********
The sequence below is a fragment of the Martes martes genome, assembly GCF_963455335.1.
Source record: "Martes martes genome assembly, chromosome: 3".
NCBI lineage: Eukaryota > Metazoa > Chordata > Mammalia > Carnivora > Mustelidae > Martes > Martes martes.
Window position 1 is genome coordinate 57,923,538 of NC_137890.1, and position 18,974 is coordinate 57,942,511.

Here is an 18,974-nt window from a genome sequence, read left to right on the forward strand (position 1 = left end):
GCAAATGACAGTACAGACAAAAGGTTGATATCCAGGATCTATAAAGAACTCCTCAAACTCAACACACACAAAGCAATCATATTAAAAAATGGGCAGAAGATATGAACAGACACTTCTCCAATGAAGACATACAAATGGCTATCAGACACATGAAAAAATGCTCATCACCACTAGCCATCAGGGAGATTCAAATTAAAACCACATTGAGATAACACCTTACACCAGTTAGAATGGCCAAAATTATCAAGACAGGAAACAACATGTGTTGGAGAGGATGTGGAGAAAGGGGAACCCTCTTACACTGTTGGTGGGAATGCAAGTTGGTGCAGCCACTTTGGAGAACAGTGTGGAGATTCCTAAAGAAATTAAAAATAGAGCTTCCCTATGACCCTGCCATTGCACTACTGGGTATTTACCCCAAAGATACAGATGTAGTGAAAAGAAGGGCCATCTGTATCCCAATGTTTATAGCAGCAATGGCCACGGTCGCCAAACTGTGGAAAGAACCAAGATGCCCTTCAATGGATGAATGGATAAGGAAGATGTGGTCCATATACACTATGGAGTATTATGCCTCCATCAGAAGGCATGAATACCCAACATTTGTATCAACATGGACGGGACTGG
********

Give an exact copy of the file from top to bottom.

The sequence below is a fragment of the Martes martes genome, assembly GCF_963455335.1.
Source record: "Martes martes genome assembly, chromosome: 3".
NCBI lineage: Eukaryota > Metazoa > Chordata > Mammalia > Carnivora > Mustelidae > Martes > Martes martes.
Window position 1 is genome coordinate 57,923,538 of NC_137890.1, and position 18,974 is coordinate 57,942,511.

Here is an 18,974-nt window from a genome sequence, read left to right on the forward strand (position 1 = left end):
GCAAATGACAGTACAGACAAAAGGTTGATATCCAGGATCTATAAAGAACTCCTCAAACTCAACACACACAAAGCAATCATATTAAAAAATGGGCAGAAGATATGAACAGACACTTCTCCAATGAAGACATACAAATGGCTATCAGACACATGAAAAAATGCTCATCACCACTAGCCATCAGGGAGATTCAAATTAAAACCACATTGAGATAACACCTTACACCAGTTAGAATGGCCAAAATTATCAAGACAGGAAACAACATGTGTTGGAGAGGATGTGGAGAAAGGGGAACCCTCTTACACTGTTGGTGGGAATGCAAGTTGGTGCAGCCACTTTGGAGAACAGTGTGGAGATTCCTAAAGAAATTAAAAATAGAGCTTCCCTATGACCCTGCCATTGCACTACTGGGTATTTACCCCAAAGATACAGATGTAGTGAAAAGAAGGGCCATCTGTATCCCAATGTTTATAGCAGCAATGGCCACGGTCGCCAAACTGTGGAAAGAACCAAGATGCCCTTCAATGGATGAATGGATAAGGAAGATGTGGTCCATATACACTATGGAGTATTATGCCTCCATCAGAAGGCATGAATACCCAACATTTGTATCAACATGGACGGGACTGG